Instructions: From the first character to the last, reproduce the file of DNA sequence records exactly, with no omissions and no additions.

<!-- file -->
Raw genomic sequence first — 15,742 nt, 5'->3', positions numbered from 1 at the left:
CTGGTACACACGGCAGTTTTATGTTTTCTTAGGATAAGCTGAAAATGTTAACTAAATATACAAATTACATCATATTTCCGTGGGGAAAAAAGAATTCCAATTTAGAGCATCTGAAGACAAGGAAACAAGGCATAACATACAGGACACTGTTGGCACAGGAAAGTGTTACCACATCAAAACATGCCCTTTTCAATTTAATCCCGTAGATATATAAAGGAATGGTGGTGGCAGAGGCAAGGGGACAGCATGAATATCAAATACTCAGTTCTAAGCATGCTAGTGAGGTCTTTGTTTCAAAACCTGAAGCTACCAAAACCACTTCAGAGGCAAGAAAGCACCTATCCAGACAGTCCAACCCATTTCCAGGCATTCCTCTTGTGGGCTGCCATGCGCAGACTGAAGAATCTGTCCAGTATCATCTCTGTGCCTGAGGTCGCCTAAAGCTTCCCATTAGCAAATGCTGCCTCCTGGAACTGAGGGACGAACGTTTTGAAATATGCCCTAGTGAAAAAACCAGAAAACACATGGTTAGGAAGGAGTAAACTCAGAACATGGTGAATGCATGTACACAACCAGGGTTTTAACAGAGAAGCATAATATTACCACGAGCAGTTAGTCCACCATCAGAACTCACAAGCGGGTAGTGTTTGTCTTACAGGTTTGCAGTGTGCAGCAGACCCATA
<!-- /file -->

Raw genomic sequence first — 15,742 nt, 5'->3', positions numbered from 1 at the left:
CTGGTACACACGGCAGTTTTATGTTTTCTTAGGATAAGCTGAAAATGTTAACTAAATATACAAATTACATCATATTTCCGTGGGGAAAAAAGAATTCCAATTTAGAGCATCTGAAGACAAGGAAACAAGGCATAACATACAGGACACTGTTGGCACAGGAAAGTGTTACCACATCAAAACATGCCCTTTTCAATTTAATCCCGTAGATATATAAAGGAATGGTGGTGGCAGAGGCAAGGGGACAGCATGAATATCAAATACTCAGTTCTAAGCATGCTAGTGAGGTCTTTGTTTCAAAACCTGAAGCTACCAAAACCACTTCAGAGGCAAGAAAGCACCTATCCAGACAGTCCAACCCATTTCCAGGCATTCCTCTTGTGGGCTGCCATGCGCAGACTGAAGAATCTGTCCAGTATCATCTCTGTGCCTGAGGTCGCCTAAAGCTTCCCATTAGCAAATGCTGCCTCCTGGAACTGAGGGACGAACGTTTTGAAATATGCCCTAGTGAAAAAACCAGAAAACACATGGTTAGGAAGGAGTAAACTCAGAACATGGTGAATGCATGTACACAACCAGGGTTTTAACAGAGAAGCATAATATTACCACGAGCAGTTAGTCCACCATCAGAACTCACAAGCGGGTAGTGTTTGTCTTACAGGTTTGCAGTGTGCAGCAGACCCATA